''If they do that, they're going to win. So it's a different kind of mentality going into this game, that our really good players have to step up and play really well,'' Kelly said. ''They can't drop the ball, fumble the ball. They know that. I don't have to preach it as much as they know going into this game that they have to take care of the ball and they have to play really well.''
Three fumbles and an interception cost the Irish (10-1) in a 24-22 loss at Clemson in early October, and the Irish survived five turnovers against Boston College last week in a performance that led to escalating concerns by some about whether Notre Dame is playoff worthy.
Kelly believes the Irish should be in the playoffs if they beat the Cardinal (9-2) on Saturday in their regular-season finale, saying he believes Notre Dame has accomplished enough to try to earn the school's first national championship since 1988.
However, Notre Dame dropped from fourth to sixth in this week's College Football Playoff rankings.
''I think if you look at the teams across the board that we've played, from the start in September, all the way through November, we've played a very good schedule. It hasn't been front-loaded. It hasn't been back-loaded. We've had to play good football all year,'' he said.
The knock on the Irish is their defense has played up and down all season. They've forced opponents to go three-and-out on 29.7 percent of their possessions, ranking 11th-best nationally, but they've allowed 18 plays of 35 yards or more. They've also lost focus at times, allowing Georgia Tech to score two late touchdowns to make it close and allowing Boston College to score 13 points in the fourth quarter last Saturday to cut the lead to 19-16 to make it uncomfortably close.
''If we have a weakness, when we feel the game is in our hands, we let up a little bit,'' Kelly said. ''That's unfortunate, but it's a little bit of who we are.''
Kelly's defense will have its hands full against Stanford's speed.
With Christian McCaffrey running past defenders and into Heisman Trophy consideration and freshman Bryce Love taking advantage of his limited opportunities to deliver big plays in a flash, the Cardinal have become more difficult to defend than ever.
''We've talked so much about increasing our speed really for the last six or seven years,'' coach David Shaw said. ''To find those guys that can finish plays. We talked a couple years ago about tired of having 20-yard gains, we want 50-yard touchdowns.''
The Cardinal have eight touchdowns of at least 50 yards and six of 40 or more yards. McCaffrey and Love are the biggest reasons for this added element, providing an added challenge for defenses.
''They've had speed on the perimeter, and I just think that they've got McCaffrey who gives it to them in all phases of the game,'' Kelly said. ''I think that's probably the difference on offense.''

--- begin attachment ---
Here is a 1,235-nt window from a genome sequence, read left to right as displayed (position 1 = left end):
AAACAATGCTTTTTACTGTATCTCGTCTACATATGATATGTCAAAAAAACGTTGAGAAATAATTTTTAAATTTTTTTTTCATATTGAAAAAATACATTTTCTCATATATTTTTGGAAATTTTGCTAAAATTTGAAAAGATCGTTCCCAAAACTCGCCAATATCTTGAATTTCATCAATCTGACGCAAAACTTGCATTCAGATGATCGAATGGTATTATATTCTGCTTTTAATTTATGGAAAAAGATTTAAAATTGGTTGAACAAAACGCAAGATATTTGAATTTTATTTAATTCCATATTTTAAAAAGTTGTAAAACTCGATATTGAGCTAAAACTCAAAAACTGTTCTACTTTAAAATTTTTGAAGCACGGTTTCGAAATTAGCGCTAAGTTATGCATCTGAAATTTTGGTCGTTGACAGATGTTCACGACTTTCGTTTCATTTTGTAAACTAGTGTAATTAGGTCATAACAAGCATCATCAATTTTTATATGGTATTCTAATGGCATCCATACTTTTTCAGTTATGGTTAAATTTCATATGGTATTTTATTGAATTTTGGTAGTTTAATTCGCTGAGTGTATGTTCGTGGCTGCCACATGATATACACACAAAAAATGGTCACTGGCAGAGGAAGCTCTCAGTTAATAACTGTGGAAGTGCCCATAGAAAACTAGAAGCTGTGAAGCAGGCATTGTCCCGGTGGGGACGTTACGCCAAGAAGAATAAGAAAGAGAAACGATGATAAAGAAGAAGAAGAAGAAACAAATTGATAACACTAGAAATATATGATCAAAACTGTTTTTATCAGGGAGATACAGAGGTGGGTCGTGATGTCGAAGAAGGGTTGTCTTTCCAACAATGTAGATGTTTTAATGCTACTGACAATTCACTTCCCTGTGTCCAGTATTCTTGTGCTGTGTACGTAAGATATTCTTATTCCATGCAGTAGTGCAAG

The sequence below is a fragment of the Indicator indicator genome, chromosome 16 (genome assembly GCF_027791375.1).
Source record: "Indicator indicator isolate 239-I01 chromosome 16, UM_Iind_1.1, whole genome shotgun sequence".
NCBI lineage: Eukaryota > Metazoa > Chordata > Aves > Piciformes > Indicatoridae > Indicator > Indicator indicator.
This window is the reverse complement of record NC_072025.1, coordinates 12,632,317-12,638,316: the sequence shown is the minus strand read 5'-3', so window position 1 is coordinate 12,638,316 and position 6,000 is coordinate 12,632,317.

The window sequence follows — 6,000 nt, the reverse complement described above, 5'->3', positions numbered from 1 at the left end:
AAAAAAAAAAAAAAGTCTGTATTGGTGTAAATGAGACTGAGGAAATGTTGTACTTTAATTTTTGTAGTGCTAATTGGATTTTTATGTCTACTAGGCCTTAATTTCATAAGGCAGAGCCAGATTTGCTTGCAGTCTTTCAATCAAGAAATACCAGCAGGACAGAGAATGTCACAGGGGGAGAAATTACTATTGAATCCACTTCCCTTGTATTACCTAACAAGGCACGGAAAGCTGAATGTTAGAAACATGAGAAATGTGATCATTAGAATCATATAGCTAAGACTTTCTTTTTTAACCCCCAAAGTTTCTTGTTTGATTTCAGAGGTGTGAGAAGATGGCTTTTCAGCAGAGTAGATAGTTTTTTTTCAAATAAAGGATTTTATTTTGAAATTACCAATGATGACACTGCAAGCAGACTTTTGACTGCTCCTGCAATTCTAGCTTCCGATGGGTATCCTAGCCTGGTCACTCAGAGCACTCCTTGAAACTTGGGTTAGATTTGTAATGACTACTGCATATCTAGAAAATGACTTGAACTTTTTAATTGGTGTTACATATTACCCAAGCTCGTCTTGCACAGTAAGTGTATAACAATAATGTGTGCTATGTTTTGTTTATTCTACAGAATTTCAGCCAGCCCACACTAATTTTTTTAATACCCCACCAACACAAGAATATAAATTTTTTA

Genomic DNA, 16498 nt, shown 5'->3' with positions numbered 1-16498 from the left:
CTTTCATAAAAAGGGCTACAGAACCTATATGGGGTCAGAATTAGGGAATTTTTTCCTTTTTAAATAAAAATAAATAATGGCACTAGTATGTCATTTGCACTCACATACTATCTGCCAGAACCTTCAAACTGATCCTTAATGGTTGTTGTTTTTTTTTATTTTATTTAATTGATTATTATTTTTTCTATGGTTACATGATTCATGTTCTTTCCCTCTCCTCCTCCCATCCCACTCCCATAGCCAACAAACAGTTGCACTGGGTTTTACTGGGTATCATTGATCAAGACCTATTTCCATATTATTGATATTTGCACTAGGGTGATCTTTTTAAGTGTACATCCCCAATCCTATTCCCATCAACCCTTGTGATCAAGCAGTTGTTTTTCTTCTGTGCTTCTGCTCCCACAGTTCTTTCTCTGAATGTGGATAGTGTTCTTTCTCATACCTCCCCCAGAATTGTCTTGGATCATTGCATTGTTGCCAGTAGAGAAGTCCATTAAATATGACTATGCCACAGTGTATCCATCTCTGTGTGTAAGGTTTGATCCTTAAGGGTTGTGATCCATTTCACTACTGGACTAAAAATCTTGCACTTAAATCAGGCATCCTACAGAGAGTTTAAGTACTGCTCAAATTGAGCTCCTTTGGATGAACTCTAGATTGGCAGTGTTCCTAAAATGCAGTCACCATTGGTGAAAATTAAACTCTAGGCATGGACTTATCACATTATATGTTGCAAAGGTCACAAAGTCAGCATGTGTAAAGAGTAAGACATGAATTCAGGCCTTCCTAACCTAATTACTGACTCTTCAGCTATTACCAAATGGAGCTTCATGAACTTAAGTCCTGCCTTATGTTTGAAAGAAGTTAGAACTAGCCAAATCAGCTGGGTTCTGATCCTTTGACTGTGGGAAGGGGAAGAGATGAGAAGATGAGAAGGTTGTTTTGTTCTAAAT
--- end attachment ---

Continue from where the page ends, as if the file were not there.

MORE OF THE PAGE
McCaffrey leads the nation in all-purpose yards (2,807) and is second in rushing yards (1,546). He has four of Stanford's long touchdowns and several other big plays that ended before the end zone.
''I think that we're kind of a cliche power football team is what people like to call us and we have so much speed and athleticism on this team, it's fun to see,'' McCaffrey said. ''I think it does surprise a lot of defenses.''
McCaffrey has done his damage from a multitude of positions, scoring on long runs from the backfield, passes and even a 98-yard kickoff return in a 35-22 win against California last week.
''He's an explosive runner,'' offensive lineman Joshua Garnett said. ''You just give him one little crease and he's gone.''
When teams focus on stopping McCaffrey, that's when Love steps in. Used only sparingly as he learns Stanford's complex offense, Love's sprinter speed has added a dangerous element to the offense.
He has three big-play touchdowns and is averaging 11.4 yards on his 37 offensive touches. Love's latest touchdown came late against Cal when Kevin Hogan faked a handoff to McCaffrey and then gave it to Love on a jet sweep.
Love sprinted 48 yards for the touchdown to seal the win.
McCaffrey and Love are far from alone when it comes to big-play threats for Stanford. Barry Sanders has two long touchdown runs and receiver Michael Rector is a capable deep threat.
''I think we have got one heck of a 4x100 team,'' Shaw said. ''I think it's truly special.''
Kelly listed the players who needed to play great Saturday, starting with receiver Will Fuller, who had three dropped passes against Boston College and has been held without a touchdown for two straight games, and added linebacker Jaylon Smith, defensive lineman Sheldon Day and offensive tackle Ronnie Smith.
He didn't mention running back C.J. Prosise, who still was listed as the starter on the depth chart Tuesday although Kelly described him as day-to-day with a high ankle sprain, saying he's in a walking boot. Kelly on Sunday described Prosise as doubtful against Stanford.
If Prosise doesn't play, the Irish will be without 12 players who either started at some point during the season or were expected to be significant contributors before they were injured. Kelly said what sets this team apart is they never complained about the injuries.
''They just keep going and they keep moving forward. That's kind of the mentality of this group,'' he said.
Kelly said all the Irish can do Saturday is play their best and leave their fate in the hands of the selection committee.
''We knew that coming into the season. So we'll take care of what we can take care of,'' Kelly said.